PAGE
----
How do I find those writers, I wondered? There had to be a way because Genius Turner found me, along with a handful of others.
One day about four weeks into my Medium writing career, I stumbled onto the secret.
How to drill down into the latest posts in any niche you desire
When you publish a story on Medium, you have the chance to give it up to five tags. People often use tags that are topic names here on Medium, but you don’t have to. If you feel the phrase “cat paws” is highly relevant to your story, you can tag it as such, and other people will be able to search for that tag and find it.
To see the latest posts for any particular tag, just type the following into the address bar:
http://www.medium.com/tag/(your tag name)/latest
So, for example, if you wanted to see the latest posts tagged “cookies,” you would type
If the tag for your niche contains more than one word, substitute hyphens for spaces. So, to see the latest posts tagged “ice cream,” you would type
The great thing about viewing the latest stories for a particular tag is that you see all stories with that tag. It is an unfiltered list. You see stories
- Whether or not they have been curated
- Whether or not they appear in a publication
- Even if no one else at all has read them
- Even if they’re by a brand new writer with zero followers
In other words, you see everything in that niche, as defined by the tag you used.
Now, I will grant you, you have to scroll past a lot of bad stories to get to the good ones. The noise-to-signal ratio can be high, especially in the most popular tags. However, the good posts you find will often be good enough to warrant the additional hunting.
This past weekend I pulled up the latest in one of the most popular topics.
As expected, I had to scroll and scroll and scroll. It took me hours just to go through one day’s worth of posts. Many were not in a language I spoke. I could tell by the headline and subtitle that many were either not of interest to me or not of very high quality. However, among all the noise, I did find
- A story on where to find freely reusable images for your stories. This expanded my world way beyond Unsplash and Pexels.
- A story on how to make money — good money — remotely as a virtual assistant. The skills needed fit my skill set well, and I put this on my to-do list.
- In a similar vein, I found a guide to excelling as a writer on Upwork. That went on my to-do list as well.
I would have missed all of those fabulous stories if I had simply gone to the topic page for Writing, because they had not (perhaps yet) been recommended by the editors in that topic. Nor would I have found them if I had gone to publications like The Writing Cooperative or The Brave Writer. They weren’t there.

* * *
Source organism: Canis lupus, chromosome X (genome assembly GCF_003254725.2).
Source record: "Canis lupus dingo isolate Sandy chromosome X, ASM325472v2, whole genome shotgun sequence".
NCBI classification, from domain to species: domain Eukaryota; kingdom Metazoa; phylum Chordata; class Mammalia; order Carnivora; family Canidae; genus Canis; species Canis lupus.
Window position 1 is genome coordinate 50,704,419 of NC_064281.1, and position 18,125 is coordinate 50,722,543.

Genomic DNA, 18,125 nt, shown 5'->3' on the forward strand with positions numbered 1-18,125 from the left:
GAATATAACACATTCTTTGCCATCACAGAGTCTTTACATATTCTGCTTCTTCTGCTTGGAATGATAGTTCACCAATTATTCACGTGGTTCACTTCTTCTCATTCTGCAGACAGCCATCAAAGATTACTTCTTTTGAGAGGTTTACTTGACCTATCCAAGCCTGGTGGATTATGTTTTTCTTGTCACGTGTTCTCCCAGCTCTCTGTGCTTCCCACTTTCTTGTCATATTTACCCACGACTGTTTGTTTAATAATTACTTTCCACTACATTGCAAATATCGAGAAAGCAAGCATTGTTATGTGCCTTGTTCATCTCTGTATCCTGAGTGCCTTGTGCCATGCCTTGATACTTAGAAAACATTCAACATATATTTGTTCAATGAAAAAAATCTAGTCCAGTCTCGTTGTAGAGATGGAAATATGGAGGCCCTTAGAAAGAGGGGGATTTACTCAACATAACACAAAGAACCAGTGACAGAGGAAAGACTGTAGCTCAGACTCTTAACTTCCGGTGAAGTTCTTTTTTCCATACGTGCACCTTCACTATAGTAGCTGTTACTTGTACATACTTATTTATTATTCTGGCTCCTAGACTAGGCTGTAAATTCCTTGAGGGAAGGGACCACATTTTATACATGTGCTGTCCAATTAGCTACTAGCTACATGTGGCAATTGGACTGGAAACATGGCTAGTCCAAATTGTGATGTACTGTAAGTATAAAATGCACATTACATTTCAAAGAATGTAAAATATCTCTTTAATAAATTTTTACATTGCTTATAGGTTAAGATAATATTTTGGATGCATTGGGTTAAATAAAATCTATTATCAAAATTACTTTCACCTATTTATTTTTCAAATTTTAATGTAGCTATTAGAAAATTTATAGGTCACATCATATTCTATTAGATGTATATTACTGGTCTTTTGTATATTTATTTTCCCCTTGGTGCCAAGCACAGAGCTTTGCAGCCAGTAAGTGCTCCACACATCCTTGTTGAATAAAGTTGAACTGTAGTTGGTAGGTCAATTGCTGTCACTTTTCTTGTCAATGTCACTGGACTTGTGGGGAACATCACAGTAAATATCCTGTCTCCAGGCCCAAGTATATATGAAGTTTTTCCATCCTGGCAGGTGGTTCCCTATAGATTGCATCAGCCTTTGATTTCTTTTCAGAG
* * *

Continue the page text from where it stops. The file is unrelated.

These stories were in none of those places. Yet they were nuggets of gold, sitting there in the stream, waiting for someone to pan for them.
What to do when you find one of these hidden gems
- Leave a comment telling the author how their story benefited you personally.
- Highlight your favorite quotes from their story. Even better, comment on those quotes specifically.
- Clap for the story. Clapping tells Medium’s algorithm, “More people need to see this in their feeds.” Did you know that you can clap more than once? You can keep clicking/tapping the hand icon to clap up to 50 times.
- Follow the author so more of their work will appear in your feed.
- Share the story on your social media feeds outside Medium (Facebook, Twitter, etc.) This gets the author even more visibility.
Please take extra care to comment, highlight, follow, share and clap when the author is in their first two months as a Medium member, or when they have 20 or fewer followers. These are the people who are trying their best to write, seeing 4 views and $0.07 as their “reward” for their work, and getting discouraged. Please give them that positive feedback, so they will stick around and enrich our lives with great writing with months and years to come.
There is great writing out here that has not been curated. In some cases, it hasn’t even been seen by curators yet. Nor is it found in publications.
You can use the /tag/(your tag)/latest addition to the Medium URL to find these hidden gems that most everyone else is missing. Yes, you have to scroll through a lot of noise, but it can be worth it.
Be sure to offer feedback in the form of comments, highlights, claps, follows, and shares when you find the hidden treasure. We want to encourage these budding writers to keep writing.
Thanks for reading. If you’d like to read more from me, please consider signing up for my mailing list. Here’s another recent story of mine about writing: